Luis Q. Barroso, a theater man who worked for decades in front of and behind the scenes in many New Orleans-area productions, died Monday at his Bywater home. He was 78. bottom.
A cause of death has not been determined, said Charlie Hayes, a friend who worked with Barroso for years at the Tulane Summer Lyric Theater.
If there was a building with a stage in the New Orleans area, Barroso probably worked there as an onstage talent or as a producer or director. In the 1970s alone, she worked at the Puppet Playhouse, People Playhouse, NORD Opera, St. Charles He Community Theatre, and Summer He Lyric Theatre. He has since staged, produced and directed shows at the Rivertown Repertory Theatre, Southern Repertory Theatre, Delgado Community College Theatre, University of New Orleans Theatre, Le Chat Noir, Minacaperiz Dinner Theatre, NORD Theatre, and the Contemporary Arts Center. In 2002, he became the interim artistic director of “Drama”! theater company.
He also produced industrial entertainment programs for conventions under the banner of LUQBAR Productions and directed the Italian Village show at the 1984 World’s Fair.
“he was David Cuthbert, former theater critic for The Times Picayune, said: “He had great talent and he spread his talent around.”
Although Barroso worked primarily with adult performers, he also directed children’s theater at the Gallery Circle Theater and later served as artistic director of the Children’s Corner at Le Petit Theater du Vieux Carré. .
Among the budding actors on Le Petit was Peggy Scott Laborde, now a senior producer at WYES-TV.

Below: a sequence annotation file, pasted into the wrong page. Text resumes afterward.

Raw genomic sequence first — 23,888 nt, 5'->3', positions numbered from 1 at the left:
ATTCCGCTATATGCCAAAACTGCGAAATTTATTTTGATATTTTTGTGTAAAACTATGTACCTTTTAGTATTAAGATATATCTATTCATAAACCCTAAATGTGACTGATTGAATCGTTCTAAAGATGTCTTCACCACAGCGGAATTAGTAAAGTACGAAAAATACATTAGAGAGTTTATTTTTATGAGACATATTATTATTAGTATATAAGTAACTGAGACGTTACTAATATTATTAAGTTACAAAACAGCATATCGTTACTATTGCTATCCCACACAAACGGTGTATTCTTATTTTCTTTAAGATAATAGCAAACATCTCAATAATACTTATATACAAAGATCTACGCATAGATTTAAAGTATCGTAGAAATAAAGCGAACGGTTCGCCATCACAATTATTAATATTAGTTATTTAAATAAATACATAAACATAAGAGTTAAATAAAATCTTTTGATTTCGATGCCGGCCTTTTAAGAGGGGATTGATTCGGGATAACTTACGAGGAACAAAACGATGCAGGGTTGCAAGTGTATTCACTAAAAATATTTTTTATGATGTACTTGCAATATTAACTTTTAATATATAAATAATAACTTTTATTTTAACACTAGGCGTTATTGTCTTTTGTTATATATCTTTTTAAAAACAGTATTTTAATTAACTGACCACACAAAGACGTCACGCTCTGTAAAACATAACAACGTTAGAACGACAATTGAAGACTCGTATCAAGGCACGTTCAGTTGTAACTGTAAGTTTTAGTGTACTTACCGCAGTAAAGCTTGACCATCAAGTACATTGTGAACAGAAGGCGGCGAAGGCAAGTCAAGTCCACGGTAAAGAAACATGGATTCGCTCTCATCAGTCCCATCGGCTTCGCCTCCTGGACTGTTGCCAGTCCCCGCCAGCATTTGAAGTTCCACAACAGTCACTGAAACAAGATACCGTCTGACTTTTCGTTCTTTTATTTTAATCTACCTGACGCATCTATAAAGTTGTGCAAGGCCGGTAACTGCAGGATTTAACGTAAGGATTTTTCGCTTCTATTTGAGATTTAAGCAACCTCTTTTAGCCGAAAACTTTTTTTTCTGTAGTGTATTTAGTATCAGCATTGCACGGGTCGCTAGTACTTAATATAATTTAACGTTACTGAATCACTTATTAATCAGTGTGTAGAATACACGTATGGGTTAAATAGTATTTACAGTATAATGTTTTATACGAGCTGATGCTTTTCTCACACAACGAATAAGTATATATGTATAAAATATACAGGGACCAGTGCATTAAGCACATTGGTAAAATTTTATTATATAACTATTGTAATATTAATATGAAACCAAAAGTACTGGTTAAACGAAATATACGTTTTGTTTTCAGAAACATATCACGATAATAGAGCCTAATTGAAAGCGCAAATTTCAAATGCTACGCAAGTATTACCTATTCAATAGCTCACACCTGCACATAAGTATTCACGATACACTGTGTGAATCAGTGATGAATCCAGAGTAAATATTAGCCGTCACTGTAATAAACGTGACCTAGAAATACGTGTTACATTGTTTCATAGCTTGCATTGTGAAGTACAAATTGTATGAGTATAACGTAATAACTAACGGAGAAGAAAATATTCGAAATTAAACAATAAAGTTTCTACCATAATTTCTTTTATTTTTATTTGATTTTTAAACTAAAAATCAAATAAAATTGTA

“I was always impressed that he didn’t treat us like children when we were teenagers in a play,” she said. “He treated us like actors. This was community theater, but it was an opportunity to pull yourself together and do your best. …Professionalism was always there, but he always We enjoyed being together.”
By the time Labordo graduated from Cabrini High School in 1971, Barroso had built a reputation for producing quality plays. The nuns gave Laborde permission to be late for the graduation ceremony because they had to perform a matinee for “Little Her Mermaid”.
“They got it,” she said. “They knew this was a very rewarding opportunity. He was well respected.”
Originally from Havana, Luis Quintin Barroso moved to Florida with his family in 1955. He discovered his love for performing at his Jackson High School in Miami and Winter, Florida where he received a full scholarship at his College in Rollins Park. He came to New Orleans when Tulane University offered him a full scholarship to pursue a master’s degree in art direction program. Barroso did his graduate studies at Tulane and his UNO, but did not complete his master’s degree.
In 1980, after directing a work on a visiting basis in Atlanta, he took a position at the city’s Puppet Arts Center. Several of his shows have toured nationally. Some have performed at the John F. Kennedy Center for the Performing Arts in Washington.
Barroso returned to New Orleans in 1999 and began working as an instructor for the Orleans Parish Public Schools’ “Talented in Theater” program. He also worked with the Dog and Pony Theater Company and appeared in the production of “Shakespeare in the Park.”
He has received awards from the New Orleans Music and Theater Foundation and the New Orleans Arts Council. He received his Lifetime Achievement Award at the 2013 Big He’s Easy Awards ceremony. His last stage appearance was in 2017 as part of his 50th anniversary celebration of Summer Lyric.
Despite his years of experience and his awards, Barroso never got over the thrill of performing in front of a live audience. , enthusiastically about his role as Mr. Muchnik, who meets a terrible fate.
“I like being eaten by plants!” he said. “That’s an actor’s dream, a death scene being devoured by a giant plant, isn’t it? It’s thrilling every time!”
Survivors include nieces and nephews.
Funeral arrangements are imperfect.